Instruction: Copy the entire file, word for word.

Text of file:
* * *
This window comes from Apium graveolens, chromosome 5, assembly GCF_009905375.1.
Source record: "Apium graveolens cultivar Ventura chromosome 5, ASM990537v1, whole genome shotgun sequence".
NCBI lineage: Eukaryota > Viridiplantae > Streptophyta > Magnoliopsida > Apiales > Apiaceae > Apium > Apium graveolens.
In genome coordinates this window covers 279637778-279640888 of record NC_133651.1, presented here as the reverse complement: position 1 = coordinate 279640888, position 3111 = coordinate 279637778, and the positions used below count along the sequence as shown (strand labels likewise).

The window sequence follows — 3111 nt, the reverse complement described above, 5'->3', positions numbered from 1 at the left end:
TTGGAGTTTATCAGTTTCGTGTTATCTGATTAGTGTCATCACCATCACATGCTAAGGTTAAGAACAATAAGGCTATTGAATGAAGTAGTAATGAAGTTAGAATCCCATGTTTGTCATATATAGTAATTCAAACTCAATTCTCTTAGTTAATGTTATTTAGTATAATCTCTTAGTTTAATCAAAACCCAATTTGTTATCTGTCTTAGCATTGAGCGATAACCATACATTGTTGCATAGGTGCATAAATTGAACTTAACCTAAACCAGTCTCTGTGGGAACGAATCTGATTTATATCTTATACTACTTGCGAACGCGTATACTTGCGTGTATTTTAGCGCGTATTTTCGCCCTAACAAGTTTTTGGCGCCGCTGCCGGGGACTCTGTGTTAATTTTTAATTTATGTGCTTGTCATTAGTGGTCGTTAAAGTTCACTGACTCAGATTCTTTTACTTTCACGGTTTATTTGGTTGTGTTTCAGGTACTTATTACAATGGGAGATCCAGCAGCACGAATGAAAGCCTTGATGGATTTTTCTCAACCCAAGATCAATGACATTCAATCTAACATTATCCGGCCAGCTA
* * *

This window comes from Apium graveolens, chromosome 5, assembly GCF_009905375.1.
Source record: "Apium graveolens cultivar Ventura chromosome 5, ASM990537v1, whole genome shotgun sequence".
NCBI lineage: Eukaryota > Viridiplantae > Streptophyta > Magnoliopsida > Apiales > Apiaceae > Apium > Apium graveolens.
In genome coordinates this window covers 279637778-279640888 of record NC_133651.1, presented here as the reverse complement: position 1 = coordinate 279640888, position 3111 = coordinate 279637778, and the positions used below count along the sequence as shown (strand labels likewise).

The window sequence follows — 3111 nt, the reverse complement described above, 5'->3', positions numbered from 1 at the left end:
TTGGAGTTTATCAGTTTCGTGTTATCTGATTAGTGTCATCACCATCACATGCTAAGGTTAAGAACAATAAGGCTATTGAATGAAGTAGTAATGAAGTTAGAATCCCATGTTTGTCATATATAGTAATTCAAACTCAATTCTCTTAGTTAATGTTATTTAGTATAATCTCTTAGTTTAATCAAAACCCAATTTGTTATCTGTCTTAGCATTGAGCGATAACCATACATTGTTGCATAGGTGCATAAATTGAACTTAACCTAAACCAGTCTCTGTGGGAACGAATCTGATTTATATCTTATACTACTTGCGAACGCGTATACTTGCGTGTATTTTAGCGCGTATTTTCGCCCTAACAAGTTTTTGGCGCCGCTGCCGGGGACTCTGTGTTAATTTTTAATTTATGTGCTTGTCATTAGTGGTCGTTAAAGTTCACTGACTCAGATTCTTTTACTTTCACGGTTTATTTGGTTGTGTTTCAGGTACTTATTACAATGGGAGATCCAGCAGCACGAATGAAAGCCTTGATGGATTTTTCTCAACCCAAGATCAATGACATTCAATCTAACATTATCCGGCCAGCTA